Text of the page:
Liverpool City Council’s Cabinet will be debating whether to begin a consultation over changes to home to school transport, to bring the policy into line with the latest guidance from the Department for Education.
The proposals would bring it into line with other big cities and neighbouring local authorities, and ensure funding is targeted to support those most in need. The proposals will promote active travel and sustainability, as well as helping to tackle a forecast £4 million overspend in the budget.
If approved, the new scheme would not come into effect until September 2025, and pupils who benefit from the existing scheme will continue to receive a travel pass or transport, unless their circumstances change. Low income families, who currently represent 40 per cent of all passholders, would not be affected by the proposals.
An assessment has shown that 60 per cent of those who currently receive a pass, would continue to do so under the new policy.
What is being proposed?
The Council is proposing a consultation to hear views on changing the extended travel assistance policies, to bring them in line with national guidance:
Removing discretionary free travel if parents or carers choose a school for religious or cultural beliefs that is not the nearest suitable educational institution. This does not affect a parent or carer’s right to express a preference for a school of their choice as part of the admissions process.
Increasing the minimum qualifying distance for free travel from two to three miles for those over the age of eight, in line with national guidance.
Removing travel support for pupils in years 6, 10 and 11 who have moved home and are no longer within qualifying walking distance to and from their school.
Travel support will be maintained for low income families under the statutory criteria. In the 2021 academic year, 40% of travel passes issued were to pupils from low income families. The Council will work with schools to provide travel support for pupils who do not meet the criteria.
Pupils with Special Educational Needs and Disabilities (SEND) who apply to receive travel assistance will continue to have their needs assessed on an individual basis.
Post 16 travel assistance
For pupils aged over 16, it is being proposed that those eligible for transport – which costs the Council an average of £5,843 per student – would receive a ‘learner contribution’ of £680 per year towards the cost of getting to and from their educational institution. This would be reduced by 50% for students who would qualify for free school meals.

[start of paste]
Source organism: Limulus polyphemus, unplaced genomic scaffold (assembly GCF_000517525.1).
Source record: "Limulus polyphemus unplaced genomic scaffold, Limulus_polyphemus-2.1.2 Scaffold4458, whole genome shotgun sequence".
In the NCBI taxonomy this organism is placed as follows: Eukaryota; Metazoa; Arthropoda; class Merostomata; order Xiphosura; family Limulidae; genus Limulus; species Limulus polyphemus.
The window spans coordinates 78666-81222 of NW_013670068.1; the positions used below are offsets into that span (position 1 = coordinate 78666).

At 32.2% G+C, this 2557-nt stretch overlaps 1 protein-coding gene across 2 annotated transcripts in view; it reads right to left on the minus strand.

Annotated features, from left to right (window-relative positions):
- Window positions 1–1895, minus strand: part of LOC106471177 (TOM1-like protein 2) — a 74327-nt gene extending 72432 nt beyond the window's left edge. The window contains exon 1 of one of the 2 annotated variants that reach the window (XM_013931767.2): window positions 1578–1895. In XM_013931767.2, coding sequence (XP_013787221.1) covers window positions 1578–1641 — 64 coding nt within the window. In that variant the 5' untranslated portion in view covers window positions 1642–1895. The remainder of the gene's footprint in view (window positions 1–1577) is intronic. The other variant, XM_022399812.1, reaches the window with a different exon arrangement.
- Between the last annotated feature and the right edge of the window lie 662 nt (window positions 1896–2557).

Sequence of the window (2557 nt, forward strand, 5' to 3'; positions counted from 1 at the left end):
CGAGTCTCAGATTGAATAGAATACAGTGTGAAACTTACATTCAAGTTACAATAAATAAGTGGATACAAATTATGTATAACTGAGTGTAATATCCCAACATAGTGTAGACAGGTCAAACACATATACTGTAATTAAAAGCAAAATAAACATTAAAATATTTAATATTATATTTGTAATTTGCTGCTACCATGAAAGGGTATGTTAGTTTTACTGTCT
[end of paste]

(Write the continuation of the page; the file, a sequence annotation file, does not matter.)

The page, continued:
Advice would also be provided on accessing student bursaries, and the Council would work with colleges to enhance the support they can provide to help students access public transport, for example through ‘buddying up’ schemes.
What happens next?
If the report is approved by Cabinet on Tuesday 19 December, a consultation will begin in February with a recommendation put forward for approval in May 2024.
Liverpool City Council’s Cabinet Member for Education, Councillor Lila Bennett, said: “Our current home to school transport policy is no longer sustainable, plus we want to encourage more inclusion and independence for young people.
“Increases in the cost of fuel, transport and insurance mean that we have to bring the scheme into line with the Department for Education recommendations.
“For those young people who are old enough, we want to do more to encourage active travel where possible, and encourage them to use more environmentally friendly and sustainable ways of getting to and from school, such as walking or cycling.
“We are proposing a fair policy that would protect those on low incomes, and ensure that those who currently have a pass continue to do so during their remaining period in education, unless their circumstances change.
“If approved, we will launch a consultation on the scheme in the new year before making a final decision in May.”